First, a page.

Baikalsk's mayor told BBC News that it was a tough time for the town.
"The entire infrastructure of Baikalsk depends on this single enterprise. It's not only jobs, but also the central heating complex that belongs to the mill and warms the town all year round," said Valery Pintaev.
"When the mill closed down, the situation became extreme for Baikalsk and its people. A town with a population of 16,000 was on the verge of collapse, it was in the dark.
"Every morning people would stay home, stay in bed. The working rhythm that existed here for the past 40 years was gone. People had no money, and this resulted in strikes, protest actions, a threat to block roads and the Trans-Siberian railway," he added.
Putin's change of heart
The mill was closed for just over a year - but everything changed in the summer of 2009, when Mr Putin came to Baikal to take a dive on board one of the two Russian mini-submarines, the Mir, that had been exploring the lake.
He declared Baikal to be "in good condition" and allowed the plant to resume the open-cycle production.
Mr Putin also gave the go-ahead to waste storage on the lake's shores - including in an active earthquake zone.
Baikalsk's mayor Mr Pintaev said the town's authorities have considered replacing the mill with alternative, eco-friendly enterprises, such as further developing tourism and alpine skiing at a local mountain.
"But it is not that easy", he sighed.
"We here very much depend on the weather, and in the winter it gets very cold. This is Siberia and only people looking for extreme feelings come here.
"There is no real infrastructure, no entertainment to go to after skiing. Maybe one or two foreigners show up to look at Lake Baikal and our mountains, but it's very hard to develop full-scale tourism here," he said.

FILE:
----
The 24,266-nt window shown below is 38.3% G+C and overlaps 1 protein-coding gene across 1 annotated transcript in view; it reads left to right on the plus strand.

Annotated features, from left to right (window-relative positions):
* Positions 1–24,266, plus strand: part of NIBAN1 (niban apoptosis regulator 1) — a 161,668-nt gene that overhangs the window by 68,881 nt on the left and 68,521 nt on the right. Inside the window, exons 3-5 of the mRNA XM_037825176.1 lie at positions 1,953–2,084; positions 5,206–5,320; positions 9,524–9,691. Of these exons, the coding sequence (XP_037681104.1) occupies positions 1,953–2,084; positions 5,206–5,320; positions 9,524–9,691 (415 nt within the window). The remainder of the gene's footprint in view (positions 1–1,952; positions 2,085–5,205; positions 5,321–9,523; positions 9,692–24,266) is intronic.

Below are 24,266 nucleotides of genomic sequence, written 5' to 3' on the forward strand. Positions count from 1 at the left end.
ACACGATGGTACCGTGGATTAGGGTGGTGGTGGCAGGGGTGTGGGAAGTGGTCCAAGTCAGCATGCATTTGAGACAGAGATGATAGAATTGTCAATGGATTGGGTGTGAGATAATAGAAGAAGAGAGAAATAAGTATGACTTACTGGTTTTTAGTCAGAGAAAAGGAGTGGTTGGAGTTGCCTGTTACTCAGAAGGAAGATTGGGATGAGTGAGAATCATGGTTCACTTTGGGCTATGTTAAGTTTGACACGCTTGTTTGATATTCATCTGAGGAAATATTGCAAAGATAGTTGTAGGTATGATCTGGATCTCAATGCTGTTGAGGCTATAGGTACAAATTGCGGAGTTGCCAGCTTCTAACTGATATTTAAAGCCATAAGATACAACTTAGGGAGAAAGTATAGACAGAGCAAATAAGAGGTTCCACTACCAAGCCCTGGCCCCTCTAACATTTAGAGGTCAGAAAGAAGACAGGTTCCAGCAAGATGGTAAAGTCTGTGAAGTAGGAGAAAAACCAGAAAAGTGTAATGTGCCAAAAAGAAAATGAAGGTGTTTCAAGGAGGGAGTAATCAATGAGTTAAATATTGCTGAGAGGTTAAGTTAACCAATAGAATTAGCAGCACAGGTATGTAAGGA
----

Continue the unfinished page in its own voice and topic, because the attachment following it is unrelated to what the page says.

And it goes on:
'Stain on Baikal'
Marina Rikhvanova, a biologist and renowned ecologist from Irkutsk environmental group, The Baikal Environmental Wave, has been fighting the mill for years. For her efforts to preserve Baikal, she received the prestigious Goldman environmental award.
She told BBC News that the contaminated area - the so-called stain from the mill - moves further and further towards the north.
"Near the mill, up to 80% of epicshura dies - a unique Baikal crustacean that cleans the lake. Molluscs get genetic mutations at the chromosome level and fish become disoriented and unable to find food or go to their spawning grounds," she said.
The mill might not destroy the entire lake, but the danger that unique Baikal species get displaced by other ones and the lake's ecosystem might change is all too real, added the ecologist.
Ms. Rikhvanova also said that one of the most toxic components of the mill's waste were dioxins that got into the lake's fish and then affected people and animals that ate them.
"Dioxins affect hormones and weaken the immune system. They are released through mothers' milk so the first ones to suffer are the Baikal seals' offspring and human babies of breastfeeding mothers who eat a lot of Baikal fish," said Ms. Rikhvanova.
The plant must be closed, she said, but added that it had to be done in the safest possible way.
"It's important to safely dispose of all the toxic chemicals, as well as of the enormous slurry reservoirs located on the outskirts of Baikalsk," commented the ecologist, saying that the dark brown waste in these artificial ponds leaks into subsoil waters and then ends up in Baikal.
But she said she was certain that the old, crumbling Soviet-era structure would be eventually shut down and replaced by eco-friendly businesses.
For now though, local fishermen try to move further away from the plant - as in its vicinity, they say fish have become scarce.